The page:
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What Makes Commercial Trucking Accident Lawsuits Different?


Drivers of commercial motor vehicles like 18-wheelers and large delivery trucks are strictly regulated by specialized rules put in place by the Texas Department of Transportation (TxDOT) and the Federal Motor Carrier Safety Act (FMCSA) in order to keep other drivers safe.

Such regulations include special licensing requirements, stricter blood alcohol content limits, stricter distract driving requirements, vehicle maintenance requirements, and physical fitness requirements. These regulations also set firm limits on the number of hours a commercial vehicle driver can consecutively drive without taking a break.

For example, a property-carrying commercial motor vehicle driver:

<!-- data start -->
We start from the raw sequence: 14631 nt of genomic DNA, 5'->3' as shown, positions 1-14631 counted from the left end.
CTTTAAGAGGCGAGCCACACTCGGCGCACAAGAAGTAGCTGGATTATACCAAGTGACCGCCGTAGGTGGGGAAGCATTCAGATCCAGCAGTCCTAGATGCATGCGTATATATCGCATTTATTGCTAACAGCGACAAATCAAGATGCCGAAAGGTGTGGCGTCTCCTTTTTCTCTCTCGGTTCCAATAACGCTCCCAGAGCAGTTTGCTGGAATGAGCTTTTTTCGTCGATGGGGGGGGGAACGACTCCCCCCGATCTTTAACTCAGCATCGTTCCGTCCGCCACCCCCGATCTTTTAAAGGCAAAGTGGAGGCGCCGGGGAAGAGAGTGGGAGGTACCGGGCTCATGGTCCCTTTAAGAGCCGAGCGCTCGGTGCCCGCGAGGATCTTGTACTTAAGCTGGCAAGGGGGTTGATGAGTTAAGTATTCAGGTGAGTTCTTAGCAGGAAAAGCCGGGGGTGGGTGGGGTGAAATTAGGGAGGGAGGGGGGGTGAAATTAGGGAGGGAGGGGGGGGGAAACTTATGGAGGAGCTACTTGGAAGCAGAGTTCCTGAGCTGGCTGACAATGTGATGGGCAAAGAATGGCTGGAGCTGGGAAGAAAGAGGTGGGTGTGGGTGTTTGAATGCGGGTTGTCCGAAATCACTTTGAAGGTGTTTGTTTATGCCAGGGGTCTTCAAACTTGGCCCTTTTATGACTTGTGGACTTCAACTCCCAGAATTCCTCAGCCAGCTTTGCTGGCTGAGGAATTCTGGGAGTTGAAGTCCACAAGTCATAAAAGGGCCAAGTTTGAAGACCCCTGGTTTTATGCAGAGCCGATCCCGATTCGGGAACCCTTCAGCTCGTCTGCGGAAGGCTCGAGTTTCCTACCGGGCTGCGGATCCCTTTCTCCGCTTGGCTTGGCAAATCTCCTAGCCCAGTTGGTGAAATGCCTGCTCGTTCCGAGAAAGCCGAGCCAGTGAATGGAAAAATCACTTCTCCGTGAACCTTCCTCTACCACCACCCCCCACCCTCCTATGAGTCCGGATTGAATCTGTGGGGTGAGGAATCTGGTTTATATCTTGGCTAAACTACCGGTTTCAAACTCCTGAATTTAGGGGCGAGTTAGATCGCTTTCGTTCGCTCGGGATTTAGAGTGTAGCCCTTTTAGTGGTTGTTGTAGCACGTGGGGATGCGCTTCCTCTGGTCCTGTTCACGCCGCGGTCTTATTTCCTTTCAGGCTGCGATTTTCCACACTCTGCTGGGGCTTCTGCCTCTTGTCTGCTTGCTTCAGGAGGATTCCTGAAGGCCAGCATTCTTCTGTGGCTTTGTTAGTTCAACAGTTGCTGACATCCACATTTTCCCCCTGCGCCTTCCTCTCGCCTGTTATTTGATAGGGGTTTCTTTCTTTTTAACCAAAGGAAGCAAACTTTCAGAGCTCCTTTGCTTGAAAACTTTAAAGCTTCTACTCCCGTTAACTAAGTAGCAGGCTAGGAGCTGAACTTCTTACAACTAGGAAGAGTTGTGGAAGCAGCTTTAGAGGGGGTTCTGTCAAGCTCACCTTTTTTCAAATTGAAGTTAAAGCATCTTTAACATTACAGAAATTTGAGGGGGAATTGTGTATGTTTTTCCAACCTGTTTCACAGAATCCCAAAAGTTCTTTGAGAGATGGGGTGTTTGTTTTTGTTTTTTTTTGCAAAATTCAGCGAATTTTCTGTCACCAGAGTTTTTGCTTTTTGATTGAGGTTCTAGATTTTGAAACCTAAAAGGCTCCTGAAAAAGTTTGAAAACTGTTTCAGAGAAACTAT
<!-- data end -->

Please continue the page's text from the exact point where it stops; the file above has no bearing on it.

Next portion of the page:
• may drive a maximum of 11 hours after 10 consecutive hours off duty.
  • may not drive beyond the 14th consecutive hour after coming on duty, following 10 consecutive hours off duty. Off-duty time does not extend the 14-hour period.
  • may not drive after 60/70 hours on duty in 7/8 consecutive days. A driver may restart a 7/8 consecutive day period after taking 34 or more consecutive hours off duty.
  • using the sleeper berth provision must take at least 8 consecutive hours in the sleeper berth, plus a separate 2 consecutive hours either in the sleeper berth, off duty, or any combination of the two.

If it is determined that the truck driver, a fleet operator, or any part of a commercial vehicle was in violation of a TxDOT or FMCSA regulation at the time of your accident or leading up to your accident, it is much easier to demonstrate that negligence occurred.

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